Oman since Al Nabahina rule till modern day
The recorded history of Oman spans over 13 centuries. It is not relevant to recall this entire history in this website; instead the research has focussed on contexts most relevant to the website topic. Accordingly, the periods of modern history immediately preceding the current reign of His Majesty Sultan Qaboos bin Said from (1970 till now), specifically the Al Nabahina (1154 till 1624), Al Ya'ariba (1624 till 1741) and Al Busaid (1744) dynasties, have been reviewed.
1. The rule of Al Nabahina in Oman
The rule of the Al Nabahina in Oman spanned almost (350) three hundred and fifty years, and what distinguishes this period of the history of Oman is that it stands as the most obscure periods due to lack of records. Omani historians generally agree that the rule of the Al Nabahina can be divided into two periods:
The first period from (1154 till 1500), is known as the early Al Nabahina period and lasted three hundred and fifty years. It underwent phases of the strengths and weaknesses because of internal conflict. Invasions by external forces permeated this period and wars faced Al Nabahina at home and abroad along with the inauguration of the imams from time to time.
The second period from (1500 till 1624), is known as the late Al Nabahina period and lasted almost a hundred years, punctuated by various events, including the inauguration of the imams and the power struggle between the Al Nabahina themselves on the one hand and among some tribes of Oman ambitious in reaching the rule of Oman on the other hand. This period also saw harsh conditions in the form of the invasion of the Persians from Sohar in the growing war between the tribes, and the entry of outside parties in the conflicts which led to a widening of the size of the conflicts between the tribes of Oman which is why in the end the Portuguese entered the field.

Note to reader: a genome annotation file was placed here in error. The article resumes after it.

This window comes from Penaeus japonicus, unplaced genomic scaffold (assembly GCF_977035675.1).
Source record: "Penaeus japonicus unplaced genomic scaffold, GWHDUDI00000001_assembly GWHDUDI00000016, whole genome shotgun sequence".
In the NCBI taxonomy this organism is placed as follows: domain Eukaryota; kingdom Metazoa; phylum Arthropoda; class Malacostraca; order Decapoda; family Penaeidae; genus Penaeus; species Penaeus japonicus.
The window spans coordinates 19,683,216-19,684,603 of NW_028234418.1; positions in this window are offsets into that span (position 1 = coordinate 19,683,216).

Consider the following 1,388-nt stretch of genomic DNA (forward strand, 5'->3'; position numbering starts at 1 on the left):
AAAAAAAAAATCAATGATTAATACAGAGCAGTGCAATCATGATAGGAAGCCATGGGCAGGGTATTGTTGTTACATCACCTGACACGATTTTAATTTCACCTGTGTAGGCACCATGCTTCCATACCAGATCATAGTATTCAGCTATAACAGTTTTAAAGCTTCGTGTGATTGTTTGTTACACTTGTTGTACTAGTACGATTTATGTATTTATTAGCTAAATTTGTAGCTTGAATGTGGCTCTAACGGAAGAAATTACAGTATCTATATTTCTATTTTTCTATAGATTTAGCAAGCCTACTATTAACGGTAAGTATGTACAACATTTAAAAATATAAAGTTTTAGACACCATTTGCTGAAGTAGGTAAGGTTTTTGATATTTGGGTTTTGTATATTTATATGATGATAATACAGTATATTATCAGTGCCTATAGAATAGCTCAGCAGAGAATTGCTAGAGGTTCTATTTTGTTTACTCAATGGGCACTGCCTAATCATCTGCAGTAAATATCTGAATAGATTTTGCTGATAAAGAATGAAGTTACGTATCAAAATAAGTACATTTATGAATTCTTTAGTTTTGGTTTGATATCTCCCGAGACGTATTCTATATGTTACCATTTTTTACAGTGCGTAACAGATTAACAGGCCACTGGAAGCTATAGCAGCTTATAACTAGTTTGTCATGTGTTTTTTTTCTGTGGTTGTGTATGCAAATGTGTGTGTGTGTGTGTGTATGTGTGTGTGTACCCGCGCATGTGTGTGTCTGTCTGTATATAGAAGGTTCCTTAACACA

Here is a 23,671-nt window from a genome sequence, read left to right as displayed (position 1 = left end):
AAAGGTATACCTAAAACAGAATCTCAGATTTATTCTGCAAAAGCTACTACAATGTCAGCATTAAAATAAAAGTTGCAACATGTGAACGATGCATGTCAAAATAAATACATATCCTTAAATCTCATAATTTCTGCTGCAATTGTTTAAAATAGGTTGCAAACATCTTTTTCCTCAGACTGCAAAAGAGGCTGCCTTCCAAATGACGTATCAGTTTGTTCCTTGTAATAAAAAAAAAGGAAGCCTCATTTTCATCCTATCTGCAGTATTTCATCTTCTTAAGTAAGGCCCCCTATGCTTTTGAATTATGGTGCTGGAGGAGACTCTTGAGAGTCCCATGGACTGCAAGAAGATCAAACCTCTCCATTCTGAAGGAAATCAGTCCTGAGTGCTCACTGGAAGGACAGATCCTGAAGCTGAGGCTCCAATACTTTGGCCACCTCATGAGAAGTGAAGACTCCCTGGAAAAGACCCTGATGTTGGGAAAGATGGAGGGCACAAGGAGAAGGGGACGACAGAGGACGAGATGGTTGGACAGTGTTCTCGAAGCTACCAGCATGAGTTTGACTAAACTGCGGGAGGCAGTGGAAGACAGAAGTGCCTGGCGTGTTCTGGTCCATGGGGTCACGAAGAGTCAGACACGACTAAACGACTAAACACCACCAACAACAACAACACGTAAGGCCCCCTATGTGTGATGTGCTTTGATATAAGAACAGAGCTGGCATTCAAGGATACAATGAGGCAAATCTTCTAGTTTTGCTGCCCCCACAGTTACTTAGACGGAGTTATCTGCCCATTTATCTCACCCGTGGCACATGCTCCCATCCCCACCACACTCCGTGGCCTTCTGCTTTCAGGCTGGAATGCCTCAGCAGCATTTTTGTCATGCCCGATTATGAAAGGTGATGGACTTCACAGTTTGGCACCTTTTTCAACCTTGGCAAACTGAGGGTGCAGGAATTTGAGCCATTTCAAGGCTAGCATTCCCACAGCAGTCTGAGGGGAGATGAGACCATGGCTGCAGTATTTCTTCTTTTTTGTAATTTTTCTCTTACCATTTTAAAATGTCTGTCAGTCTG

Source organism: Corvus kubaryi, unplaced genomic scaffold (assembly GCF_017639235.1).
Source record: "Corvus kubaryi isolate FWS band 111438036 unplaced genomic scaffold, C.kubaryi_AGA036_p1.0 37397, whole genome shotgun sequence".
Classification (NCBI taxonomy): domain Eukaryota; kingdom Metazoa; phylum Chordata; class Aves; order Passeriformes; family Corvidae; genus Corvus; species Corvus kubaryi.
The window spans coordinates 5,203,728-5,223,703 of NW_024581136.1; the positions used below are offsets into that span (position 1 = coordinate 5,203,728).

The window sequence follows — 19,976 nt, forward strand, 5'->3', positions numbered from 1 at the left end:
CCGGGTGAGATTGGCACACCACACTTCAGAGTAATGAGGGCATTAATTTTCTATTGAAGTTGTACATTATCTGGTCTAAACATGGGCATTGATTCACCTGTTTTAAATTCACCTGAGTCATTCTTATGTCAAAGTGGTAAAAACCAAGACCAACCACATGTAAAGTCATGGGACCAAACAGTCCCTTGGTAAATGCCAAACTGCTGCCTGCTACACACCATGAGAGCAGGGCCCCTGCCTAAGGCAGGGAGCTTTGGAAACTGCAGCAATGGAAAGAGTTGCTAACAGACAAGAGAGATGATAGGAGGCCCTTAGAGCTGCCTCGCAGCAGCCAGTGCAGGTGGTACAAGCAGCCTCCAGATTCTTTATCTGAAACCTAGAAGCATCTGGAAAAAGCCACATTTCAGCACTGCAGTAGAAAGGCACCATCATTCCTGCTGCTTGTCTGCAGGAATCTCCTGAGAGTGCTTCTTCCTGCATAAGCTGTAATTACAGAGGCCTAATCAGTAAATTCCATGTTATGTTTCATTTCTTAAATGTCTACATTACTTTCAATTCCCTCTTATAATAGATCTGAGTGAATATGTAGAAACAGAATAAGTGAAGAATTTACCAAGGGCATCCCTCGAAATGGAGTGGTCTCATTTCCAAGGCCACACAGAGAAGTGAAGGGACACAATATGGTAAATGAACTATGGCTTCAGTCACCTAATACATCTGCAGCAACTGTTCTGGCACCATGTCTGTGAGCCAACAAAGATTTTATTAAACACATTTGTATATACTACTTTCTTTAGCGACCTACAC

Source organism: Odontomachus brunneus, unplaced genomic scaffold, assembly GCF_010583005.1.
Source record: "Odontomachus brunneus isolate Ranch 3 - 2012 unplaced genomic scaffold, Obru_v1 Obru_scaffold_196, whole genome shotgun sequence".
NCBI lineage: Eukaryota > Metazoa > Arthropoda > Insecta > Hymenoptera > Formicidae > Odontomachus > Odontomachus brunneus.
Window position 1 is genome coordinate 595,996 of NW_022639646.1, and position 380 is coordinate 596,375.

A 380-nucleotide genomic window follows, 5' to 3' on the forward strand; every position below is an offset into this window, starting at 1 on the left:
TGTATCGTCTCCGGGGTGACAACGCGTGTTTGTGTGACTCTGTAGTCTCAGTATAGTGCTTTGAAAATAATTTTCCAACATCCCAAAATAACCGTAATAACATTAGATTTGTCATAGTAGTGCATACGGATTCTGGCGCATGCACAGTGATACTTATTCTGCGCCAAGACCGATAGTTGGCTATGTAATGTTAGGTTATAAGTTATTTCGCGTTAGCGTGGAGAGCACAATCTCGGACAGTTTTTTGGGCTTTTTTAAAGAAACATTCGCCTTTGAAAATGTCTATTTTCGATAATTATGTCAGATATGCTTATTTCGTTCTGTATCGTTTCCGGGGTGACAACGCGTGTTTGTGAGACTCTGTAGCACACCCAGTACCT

The last period of the rule of Al Nabahina can be described as a dark period in Omani history. Scientists suffered persecution. Books were burned. Religious and educational activities were curtailed. Laws were removed and chaos spread. Property and land were confiscated.
Omani man standing at the desert National Geographic Magazine 1956
The characteristics of the of Al Nabahina era
The era of Al Nabahina may be considered a dark epoch in the history of Oman but it was not the case in another area dominated by Al Nabahina. The kingdom of Pat, which was located in the archipelago of Lamu on the coast of Africa, was a centre of civilization, science and culture, spread Islam among many Africans and established relations with the dominant populations of the region, whether on the coast or at home. Thus the Al Nabahina had a big role in linking Oman and east Africa to have strong ties and consolidation, which shows in the effect of Omani and African trade in goods imported there. Omanis are important to them in their daily lives, such as spices, textiles, and some special materials that go into the manufacture of some parts of the Khanjar such as leather of various types, rhino horns and elephant tusks.
2. The rule of Al Ya'ariba in Oman
The State of Al Ya'ariba lasted for nearly one hundred and fifty years started from (1624 till 1741), and Oman witnessed for the first time in hundreds of years the unification of internal and coastal areas under the Al Ya'ariba imams. It also got rid of Portuguese limitations in their power, and was truly the first Arab state to be free of their influence. Thus began the State’s movement toward expanding the political and economic influence of external verification in the era of Al Busaid family rulers following Al Ya'ariba, a family of Al Busaid.
The struggle of Al Ya'ariba – particularly as it related to the ridding of Portuguese control at various stages – provided this State with safety and tranquillity. Their efforts to unite the country and adapt the tribes to them were significant accomplishments that helped to expand the influence of the State on the shores of the Indian Ocean and eastern Africa.
This expansion had an effect on the exchange of certain lifestyles and influenced cultures. An example of the spread this effect on food and clothing was the turban imported from India. The white sails of Omani ships printed with the slogan (swords and Khanjar) were actually manufactured in India.